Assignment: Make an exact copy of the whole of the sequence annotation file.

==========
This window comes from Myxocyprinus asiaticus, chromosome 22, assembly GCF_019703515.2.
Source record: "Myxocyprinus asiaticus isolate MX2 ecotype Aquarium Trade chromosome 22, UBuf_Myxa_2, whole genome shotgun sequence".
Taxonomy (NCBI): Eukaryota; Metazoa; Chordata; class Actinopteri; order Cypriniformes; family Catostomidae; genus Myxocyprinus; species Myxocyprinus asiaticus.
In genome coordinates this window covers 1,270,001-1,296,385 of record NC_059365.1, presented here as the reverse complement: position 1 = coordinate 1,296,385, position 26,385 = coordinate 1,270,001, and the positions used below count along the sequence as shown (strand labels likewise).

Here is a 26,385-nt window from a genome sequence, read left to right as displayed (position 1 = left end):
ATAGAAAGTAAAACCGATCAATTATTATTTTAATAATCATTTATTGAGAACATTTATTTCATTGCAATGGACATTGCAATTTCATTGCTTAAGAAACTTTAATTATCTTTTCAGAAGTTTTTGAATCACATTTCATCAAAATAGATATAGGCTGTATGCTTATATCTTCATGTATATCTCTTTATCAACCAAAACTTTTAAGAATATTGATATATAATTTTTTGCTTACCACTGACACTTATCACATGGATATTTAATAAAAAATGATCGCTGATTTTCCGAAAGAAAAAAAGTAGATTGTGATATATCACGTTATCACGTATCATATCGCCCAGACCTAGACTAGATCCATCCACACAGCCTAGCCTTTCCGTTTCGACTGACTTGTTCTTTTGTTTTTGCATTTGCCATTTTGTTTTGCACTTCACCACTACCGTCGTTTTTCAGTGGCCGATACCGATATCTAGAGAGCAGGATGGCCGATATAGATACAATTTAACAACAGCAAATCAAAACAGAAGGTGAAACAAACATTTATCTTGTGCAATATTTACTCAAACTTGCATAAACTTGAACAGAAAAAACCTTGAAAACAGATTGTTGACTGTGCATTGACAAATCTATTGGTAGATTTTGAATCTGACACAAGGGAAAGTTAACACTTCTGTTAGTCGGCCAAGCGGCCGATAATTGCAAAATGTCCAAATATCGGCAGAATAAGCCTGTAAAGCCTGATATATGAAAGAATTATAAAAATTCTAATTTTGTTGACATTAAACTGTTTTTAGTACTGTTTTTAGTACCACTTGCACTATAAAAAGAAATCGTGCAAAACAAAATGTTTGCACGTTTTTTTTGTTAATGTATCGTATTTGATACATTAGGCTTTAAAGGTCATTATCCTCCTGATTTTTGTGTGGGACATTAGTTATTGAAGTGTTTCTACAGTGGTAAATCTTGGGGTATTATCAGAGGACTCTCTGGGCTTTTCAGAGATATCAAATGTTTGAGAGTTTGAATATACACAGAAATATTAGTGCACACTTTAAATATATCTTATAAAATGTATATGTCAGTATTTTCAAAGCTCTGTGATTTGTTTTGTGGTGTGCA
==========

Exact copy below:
This window comes from Myxocyprinus asiaticus, chromosome 22, assembly GCF_019703515.2.
Source record: "Myxocyprinus asiaticus isolate MX2 ecotype Aquarium Trade chromosome 22, UBuf_Myxa_2, whole genome shotgun sequence".
Taxonomy (NCBI): Eukaryota; Metazoa; Chordata; class Actinopteri; order Cypriniformes; family Catostomidae; genus Myxocyprinus; species Myxocyprinus asiaticus.
In genome coordinates this window covers 1,270,001-1,296,385 of record NC_059365.1, presented here as the reverse complement: position 1 = coordinate 1,296,385, position 26,385 = coordinate 1,270,001, and the positions used below count along the sequence as shown (strand labels likewise).

Here is a 26,385-nt window from a genome sequence, read left to right as displayed (position 1 = left end):
ATAGAAAGTAAAACCGATCAATTATTATTTTAATAATCATTTATTGAGAACATTTATTTCATTGCAATGGACATTGCAATTTCATTGCTTAAGAAACTTTAATTATCTTTTCAGAAGTTTTTGAATCACATTTCATCAAAATAGATATAGGCTGTATGCTTATATCTTCATGTATATCTCTTTATCAACCAAAACTTTTAAGAATATTGATATATAATTTTTTGCTTACCACTGACACTTATCACATGGATATTTAATAAAAAATGATCGCTGATTTTCCGAAAGAAAAAAAGTAGATTGTGATATATCACGTTATCACGTATCATATCGCCCAGACCTAGACTAGATCCATCCACACAGCCTAGCCTTTCCGTTTCGACTGACTTGTTCTTTTGTTTTTGCATTTGCCATTTTGTTTTGCACTTCACCACTACCGTCGTTTTTCAGTGGCCGATACCGATATCTAGAGAGCAGGATGGCCGATATAGATACAATTTAACAACAGCAAATCAAAACAGAAGGTGAAACAAACATTTATCTTGTGCAATATTTACTCAAACTTGCATAAACTTGAACAGAAAAAACCTTGAAAACAGATTGTTGACTGTGCATTGACAAATCTATTGGTAGATTTTGAATCTGACACAAGGGAAAGTTAACACTTCTGTTAGTCGGCCAAGCGGCCGATAATTGCAAAATGTCCAAATATCGGCAGAATAAGCCTGTAAAGCCTGATATATGAAAGAATTATAAAAATTCTAATTTTGTTGACATTAAACTGTTTTTAGTACTGTTTTTAGTACCACTTGCACTATAAAAAGAAATCGTGCAAAACAAAATGTTTGCACGTTTTTTTTGTTAATGTATCGTATTTGATACATTAGGCTTTAAAGGTCATTATCCTCCTGATTTTTGTGTGGGACATTAGTTATTGAAGTGTTTCTACAGTGGTAAATCTTGGGGTATTATCAGAGGACTCTCTGGGCTTTTCAGAGATATCAAATGTTTGAGAGTTTGAATATACACAGAAATATTAGTGCACACTTTAAATATATCTTATAAAATGTATATGTCAGTATTTTCAAAGCTCTGTGATTTGTTTTGTGGTGTGCA